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Mechanisms underlying hepatocellular carcinoma pathogenesis and impact of co-morbidities.

Periodic Reporting for period 1 - HEP-CAR (Mechanisms underlying hepatocellular carcinoma pathogenesis and impact of co-morbidities.)

Reporting period: 2016-01-01 to 2017-06-30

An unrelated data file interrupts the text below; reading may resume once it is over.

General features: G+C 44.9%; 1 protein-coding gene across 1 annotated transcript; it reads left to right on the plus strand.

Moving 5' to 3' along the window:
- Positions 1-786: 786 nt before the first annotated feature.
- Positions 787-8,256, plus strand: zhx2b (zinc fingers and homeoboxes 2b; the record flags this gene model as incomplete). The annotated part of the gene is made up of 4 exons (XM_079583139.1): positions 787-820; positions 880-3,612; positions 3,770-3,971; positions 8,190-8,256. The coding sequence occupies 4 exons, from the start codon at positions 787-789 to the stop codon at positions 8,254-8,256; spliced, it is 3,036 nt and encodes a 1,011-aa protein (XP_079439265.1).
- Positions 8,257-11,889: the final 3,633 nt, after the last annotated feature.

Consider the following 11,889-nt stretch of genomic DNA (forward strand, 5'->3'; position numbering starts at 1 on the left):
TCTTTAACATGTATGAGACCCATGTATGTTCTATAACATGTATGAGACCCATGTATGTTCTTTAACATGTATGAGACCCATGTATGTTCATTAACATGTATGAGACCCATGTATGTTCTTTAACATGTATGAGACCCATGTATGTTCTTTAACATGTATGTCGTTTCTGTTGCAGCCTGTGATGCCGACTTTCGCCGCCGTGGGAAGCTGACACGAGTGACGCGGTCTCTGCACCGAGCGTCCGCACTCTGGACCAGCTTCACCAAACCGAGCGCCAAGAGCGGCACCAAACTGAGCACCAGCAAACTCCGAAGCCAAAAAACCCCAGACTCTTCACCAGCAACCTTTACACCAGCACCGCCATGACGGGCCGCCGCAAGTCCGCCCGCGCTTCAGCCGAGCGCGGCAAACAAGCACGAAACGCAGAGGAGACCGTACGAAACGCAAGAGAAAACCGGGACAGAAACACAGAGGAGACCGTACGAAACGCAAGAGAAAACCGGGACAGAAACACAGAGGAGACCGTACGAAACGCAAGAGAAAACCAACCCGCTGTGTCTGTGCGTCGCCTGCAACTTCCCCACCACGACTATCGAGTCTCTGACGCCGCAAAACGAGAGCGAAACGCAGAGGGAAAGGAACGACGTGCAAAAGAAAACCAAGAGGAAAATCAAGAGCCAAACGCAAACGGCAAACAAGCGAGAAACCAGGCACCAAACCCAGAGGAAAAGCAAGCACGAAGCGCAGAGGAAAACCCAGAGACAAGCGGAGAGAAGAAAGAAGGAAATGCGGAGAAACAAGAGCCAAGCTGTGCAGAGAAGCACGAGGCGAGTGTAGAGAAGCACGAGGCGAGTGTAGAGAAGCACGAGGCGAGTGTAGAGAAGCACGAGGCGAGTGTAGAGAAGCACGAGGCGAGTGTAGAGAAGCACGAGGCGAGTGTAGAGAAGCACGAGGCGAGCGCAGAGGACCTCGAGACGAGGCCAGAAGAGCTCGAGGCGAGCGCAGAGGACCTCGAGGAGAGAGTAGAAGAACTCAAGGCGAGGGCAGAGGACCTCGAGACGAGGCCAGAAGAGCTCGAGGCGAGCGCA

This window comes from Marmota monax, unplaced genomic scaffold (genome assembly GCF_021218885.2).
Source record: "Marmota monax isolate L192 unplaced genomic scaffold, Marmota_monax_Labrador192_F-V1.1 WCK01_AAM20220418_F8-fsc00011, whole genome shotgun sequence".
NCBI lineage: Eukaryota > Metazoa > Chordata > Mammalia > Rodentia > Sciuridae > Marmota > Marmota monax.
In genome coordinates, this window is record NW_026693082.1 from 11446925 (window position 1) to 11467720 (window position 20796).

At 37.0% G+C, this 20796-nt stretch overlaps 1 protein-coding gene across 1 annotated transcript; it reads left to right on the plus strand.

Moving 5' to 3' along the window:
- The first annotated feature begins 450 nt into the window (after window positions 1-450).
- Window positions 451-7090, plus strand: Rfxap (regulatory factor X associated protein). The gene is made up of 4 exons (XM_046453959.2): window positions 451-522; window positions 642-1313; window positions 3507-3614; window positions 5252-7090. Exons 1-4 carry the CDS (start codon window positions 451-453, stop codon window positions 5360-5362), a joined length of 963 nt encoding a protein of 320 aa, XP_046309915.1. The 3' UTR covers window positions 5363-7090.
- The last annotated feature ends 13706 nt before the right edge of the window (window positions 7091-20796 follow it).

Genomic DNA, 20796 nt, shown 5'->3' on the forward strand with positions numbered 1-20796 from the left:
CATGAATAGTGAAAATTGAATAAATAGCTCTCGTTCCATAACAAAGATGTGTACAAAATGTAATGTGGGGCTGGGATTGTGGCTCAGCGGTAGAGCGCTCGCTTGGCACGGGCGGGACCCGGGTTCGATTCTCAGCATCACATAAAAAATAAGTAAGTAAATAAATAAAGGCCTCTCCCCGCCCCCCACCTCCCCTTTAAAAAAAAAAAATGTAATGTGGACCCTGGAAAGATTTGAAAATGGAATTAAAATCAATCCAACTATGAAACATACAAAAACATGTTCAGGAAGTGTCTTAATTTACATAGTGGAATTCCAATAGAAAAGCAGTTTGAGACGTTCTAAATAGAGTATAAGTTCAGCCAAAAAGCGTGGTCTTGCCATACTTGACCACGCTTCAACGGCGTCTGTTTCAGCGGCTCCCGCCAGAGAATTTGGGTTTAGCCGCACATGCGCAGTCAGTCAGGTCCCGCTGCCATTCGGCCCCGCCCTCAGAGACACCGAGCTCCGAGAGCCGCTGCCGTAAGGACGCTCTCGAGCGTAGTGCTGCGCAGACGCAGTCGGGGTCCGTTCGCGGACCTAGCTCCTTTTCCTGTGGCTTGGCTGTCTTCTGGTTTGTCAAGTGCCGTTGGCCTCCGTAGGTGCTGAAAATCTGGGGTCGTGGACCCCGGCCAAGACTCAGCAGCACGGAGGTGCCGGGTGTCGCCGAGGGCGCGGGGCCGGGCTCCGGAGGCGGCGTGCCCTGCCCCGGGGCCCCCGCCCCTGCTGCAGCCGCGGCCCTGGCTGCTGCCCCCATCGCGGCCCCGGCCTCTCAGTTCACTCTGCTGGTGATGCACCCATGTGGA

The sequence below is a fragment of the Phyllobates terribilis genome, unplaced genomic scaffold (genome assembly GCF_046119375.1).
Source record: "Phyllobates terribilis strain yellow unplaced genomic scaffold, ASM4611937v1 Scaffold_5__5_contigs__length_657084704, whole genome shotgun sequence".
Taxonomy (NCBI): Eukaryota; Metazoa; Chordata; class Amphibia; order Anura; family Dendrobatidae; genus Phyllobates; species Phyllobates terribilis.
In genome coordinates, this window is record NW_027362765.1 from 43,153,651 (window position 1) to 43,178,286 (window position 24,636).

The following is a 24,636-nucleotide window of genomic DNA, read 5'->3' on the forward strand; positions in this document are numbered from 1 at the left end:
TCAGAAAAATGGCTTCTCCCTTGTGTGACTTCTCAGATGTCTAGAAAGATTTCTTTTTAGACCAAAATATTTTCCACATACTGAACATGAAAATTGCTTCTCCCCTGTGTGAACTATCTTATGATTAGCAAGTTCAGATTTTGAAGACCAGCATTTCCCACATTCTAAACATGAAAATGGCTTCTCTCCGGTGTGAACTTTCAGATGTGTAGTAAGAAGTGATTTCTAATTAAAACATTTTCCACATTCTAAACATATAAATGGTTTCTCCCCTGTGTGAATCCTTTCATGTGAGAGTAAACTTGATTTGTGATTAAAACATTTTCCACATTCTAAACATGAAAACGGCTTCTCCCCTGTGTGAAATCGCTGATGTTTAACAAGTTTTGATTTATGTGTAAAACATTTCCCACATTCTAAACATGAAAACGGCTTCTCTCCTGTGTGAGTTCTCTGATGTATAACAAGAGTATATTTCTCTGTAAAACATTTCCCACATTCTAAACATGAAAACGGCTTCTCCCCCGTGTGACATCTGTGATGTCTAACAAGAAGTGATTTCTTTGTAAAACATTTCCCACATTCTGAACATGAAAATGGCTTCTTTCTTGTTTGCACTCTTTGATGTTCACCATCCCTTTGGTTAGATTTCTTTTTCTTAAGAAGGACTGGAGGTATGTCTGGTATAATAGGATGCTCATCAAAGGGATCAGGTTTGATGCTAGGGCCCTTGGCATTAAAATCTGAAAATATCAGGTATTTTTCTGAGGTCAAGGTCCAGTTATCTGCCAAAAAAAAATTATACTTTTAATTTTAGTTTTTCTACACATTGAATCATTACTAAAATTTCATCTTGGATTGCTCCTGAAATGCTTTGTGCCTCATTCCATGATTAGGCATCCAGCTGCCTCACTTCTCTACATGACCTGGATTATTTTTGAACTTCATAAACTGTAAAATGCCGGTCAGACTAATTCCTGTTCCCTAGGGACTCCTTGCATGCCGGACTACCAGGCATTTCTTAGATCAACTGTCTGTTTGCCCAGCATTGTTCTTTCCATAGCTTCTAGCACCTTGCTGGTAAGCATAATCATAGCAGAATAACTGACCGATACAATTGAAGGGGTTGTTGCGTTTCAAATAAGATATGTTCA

Hepatocellular carcinoma (HCC) is the second most common cause for cancer related death in the world, with an estimated 750,000 new cases and 695,000 deaths per year. WHO estimate that HCC is responsible for around 47,000 deaths per year in Europe. HCC develops from chronic and progressive liver injury that arises via an array of insults to the liver including obesity associated non-steatohepatitis (NASH); alcohol-related steatohepatitis (ASH), chronic hepatitis B and C virus (HBV/HCV) infection. These co-morbidities impact on both diagnosis and treatment response, however, they are not currently considered in patient management guidelines. Recent health economic studies in Europe have estimated the incidence and mortality rates of HCC of 65,000 and 60,240 cases. In almost all populations, males have higher liver cancer rates than females, with male:female ratios usually averaging between 2:1 and 4:1. Given prevailing demographic and life expectancy trends, the number of HCC patients is expected to be as many as 78,000 in 2020. Studies indicate that the number of HCC related hospitalizations are increasing compared with two decades ago, causing significant direct costs. Thus, HCC is a cause of a significant and increasing overall burden for health systems and society overall and the increasing number of individuals with HCC may have major public health and economic implications.